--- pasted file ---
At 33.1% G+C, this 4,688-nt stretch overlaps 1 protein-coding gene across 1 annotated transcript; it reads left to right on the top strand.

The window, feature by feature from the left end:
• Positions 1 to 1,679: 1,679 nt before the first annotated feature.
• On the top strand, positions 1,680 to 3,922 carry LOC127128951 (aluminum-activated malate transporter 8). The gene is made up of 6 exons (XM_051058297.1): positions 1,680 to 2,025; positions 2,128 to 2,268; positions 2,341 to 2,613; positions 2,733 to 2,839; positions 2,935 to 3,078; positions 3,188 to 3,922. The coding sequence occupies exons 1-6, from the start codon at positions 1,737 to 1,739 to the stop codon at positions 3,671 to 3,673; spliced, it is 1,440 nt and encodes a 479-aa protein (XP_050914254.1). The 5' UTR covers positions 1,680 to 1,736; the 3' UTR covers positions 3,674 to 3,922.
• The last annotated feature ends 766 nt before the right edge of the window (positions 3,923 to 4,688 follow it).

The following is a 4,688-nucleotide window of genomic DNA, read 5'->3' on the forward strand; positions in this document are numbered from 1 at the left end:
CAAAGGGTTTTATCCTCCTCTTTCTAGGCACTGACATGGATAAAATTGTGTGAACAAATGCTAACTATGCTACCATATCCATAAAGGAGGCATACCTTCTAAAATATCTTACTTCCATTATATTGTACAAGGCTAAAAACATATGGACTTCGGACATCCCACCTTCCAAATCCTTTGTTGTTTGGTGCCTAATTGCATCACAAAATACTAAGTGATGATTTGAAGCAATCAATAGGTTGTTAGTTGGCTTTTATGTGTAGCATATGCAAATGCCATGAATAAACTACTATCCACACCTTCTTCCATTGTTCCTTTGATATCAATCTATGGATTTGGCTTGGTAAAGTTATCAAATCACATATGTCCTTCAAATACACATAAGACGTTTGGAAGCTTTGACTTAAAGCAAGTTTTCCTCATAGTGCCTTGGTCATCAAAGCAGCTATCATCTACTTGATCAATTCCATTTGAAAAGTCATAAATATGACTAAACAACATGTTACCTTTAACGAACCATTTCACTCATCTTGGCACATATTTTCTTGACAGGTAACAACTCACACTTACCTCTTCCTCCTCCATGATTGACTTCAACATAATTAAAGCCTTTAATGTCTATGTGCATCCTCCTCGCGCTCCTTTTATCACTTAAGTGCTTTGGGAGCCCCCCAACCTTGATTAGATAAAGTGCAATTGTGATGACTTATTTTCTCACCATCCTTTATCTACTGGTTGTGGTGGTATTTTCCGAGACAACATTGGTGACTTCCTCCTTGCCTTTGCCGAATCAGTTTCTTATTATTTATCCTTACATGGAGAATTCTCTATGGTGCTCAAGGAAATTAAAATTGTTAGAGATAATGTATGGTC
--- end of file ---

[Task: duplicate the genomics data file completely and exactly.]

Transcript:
At 33.1% G+C, this 4,688-nt stretch overlaps 1 protein-coding gene across 1 annotated transcript; it reads left to right on the top strand.

The window, feature by feature from the left end:
• Positions 1 to 1,679: 1,679 nt before the first annotated feature.
• On the top strand, positions 1,680 to 3,922 carry LOC127128951 (aluminum-activated malate transporter 8). The gene is made up of 6 exons (XM_051058297.1): positions 1,680 to 2,025; positions 2,128 to 2,268; positions 2,341 to 2,613; positions 2,733 to 2,839; positions 2,935 to 3,078; positions 3,188 to 3,922. The coding sequence occupies exons 1-6, from the start codon at positions 1,737 to 1,739 to the stop codon at positions 3,671 to 3,673; spliced, it is 1,440 nt and encodes a 479-aa protein (XP_050914254.1). The 5' UTR covers positions 1,680 to 1,736; the 3' UTR covers positions 3,674 to 3,922.
• The last annotated feature ends 766 nt before the right edge of the window (positions 3,923 to 4,688 follow it).

The following is a 4,688-nucleotide window of genomic DNA, read 5'->3' on the forward strand; positions in this document are numbered from 1 at the left end:
CAAAGGGTTTTATCCTCCTCTTTCTAGGCACTGACATGGATAAAATTGTGTGAACAAATGCTAACTATGCTACCATATCCATAAAGGAGGCATACCTTCTAAAATATCTTACTTCCATTATATTGTACAAGGCTAAAAACATATGGACTTCGGACATCCCACCTTCCAAATCCTTTGTTGTTTGGTGCCTAATTGCATCACAAAATACTAAGTGATGATTTGAAGCAATCAATAGGTTGTTAGTTGGCTTTTATGTGTAGCATATGCAAATGCCATGAATAAACTACTATCCACACCTTCTTCCATTGTTCCTTTGATATCAATCTATGGATTTGGCTTGGTAAAGTTATCAAATCACATATGTCCTTCAAATACACATAAGACGTTTGGAAGCTTTGACTTAAAGCAAGTTTTCCTCATAGTGCCTTGGTCATCAAAGCAGCTATCATCTACTTGATCAATTCCATTTGAAAAGTCATAAATATGACTAAACAACATGTTACCTTTAACGAACCATTTCACTCATCTTGGCACATATTTTCTTGACAGGTAACAACTCACACTTACCTCTTCCTCCTCCATGATTGACTTCAACATAATTAAAGCCTTTAATGTCTATGTGCATCCTCCTCGCGCTCCTTTTATCACTTAAGTGCTTTGGGAGCCCCCCAACCTTGATTAGATAAAGTGCAATTGTGATGACTTATTTTCTCACCATCCTTTATCTACTGGTTGTGGTGGTATTTTCCGAGACAACATTGGTGACTTCCTCCTTGCCTTTGCCGAATCAGTTTCTTATTATTTATCCTTACATGGAGAATTCTCTATGGTGCTCAAGGAAATTAAAATTGTTAGAGATAATGTATGGTC